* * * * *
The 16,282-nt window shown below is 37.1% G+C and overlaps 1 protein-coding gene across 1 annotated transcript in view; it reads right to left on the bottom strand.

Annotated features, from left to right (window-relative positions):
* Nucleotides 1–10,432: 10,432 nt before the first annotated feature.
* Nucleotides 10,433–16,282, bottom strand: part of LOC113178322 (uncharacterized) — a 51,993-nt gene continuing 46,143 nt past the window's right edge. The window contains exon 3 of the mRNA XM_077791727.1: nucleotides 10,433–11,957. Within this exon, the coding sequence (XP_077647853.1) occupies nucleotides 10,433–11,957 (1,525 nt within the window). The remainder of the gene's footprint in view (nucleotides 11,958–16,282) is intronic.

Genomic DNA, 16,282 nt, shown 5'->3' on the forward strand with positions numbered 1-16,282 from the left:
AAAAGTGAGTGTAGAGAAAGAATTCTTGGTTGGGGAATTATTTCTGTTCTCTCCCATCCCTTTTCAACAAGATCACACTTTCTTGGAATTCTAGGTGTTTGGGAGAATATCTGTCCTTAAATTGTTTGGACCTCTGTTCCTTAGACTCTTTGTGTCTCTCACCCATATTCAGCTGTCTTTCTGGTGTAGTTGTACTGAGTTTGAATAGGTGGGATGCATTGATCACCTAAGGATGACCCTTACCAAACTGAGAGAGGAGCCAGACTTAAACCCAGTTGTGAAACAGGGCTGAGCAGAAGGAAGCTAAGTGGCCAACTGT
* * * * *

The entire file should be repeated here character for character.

The 16,282-nt window shown below is 37.1% G+C and overlaps 1 protein-coding gene across 1 annotated transcript in view; it reads right to left on the bottom strand.

Annotated features, from left to right (window-relative positions):
* Nucleotides 1–10,432: 10,432 nt before the first annotated feature.
* Nucleotides 10,433–16,282, bottom strand: part of LOC113178322 (uncharacterized) — a 51,993-nt gene continuing 46,143 nt past the window's right edge. The window contains exon 3 of the mRNA XM_077791727.1: nucleotides 10,433–11,957. Within this exon, the coding sequence (XP_077647853.1) occupies nucleotides 10,433–11,957 (1,525 nt within the window). The remainder of the gene's footprint in view (nucleotides 11,958–16,282) is intronic.

Genomic DNA, 16,282 nt, shown 5'->3' on the forward strand with positions numbered 1-16,282 from the left:
AAAAGTGAGTGTAGAGAAAGAATTCTTGGTTGGGGAATTATTTCTGTTCTCTCCCATCCCTTTTCAACAAGATCACACTTTCTTGGAATTCTAGGTGTTTGGGAGAATATCTGTCCTTAAATTGTTTGGACCTCTGTTCCTTAGACTCTTTGTGTCTCTCACCCATATTCAGCTGTCTTTCTGGTGTAGTTGTACTGAGTTTGAATAGGTGGGATGCATTGATCACCTAAGGATGACCCTTACCAAACTGAGAGAGGAGCCAGACTTAAACCCAGTTGTGAAACAGGGCTGAGCAGAAGGAAGCTAAGTGGCCAACTGT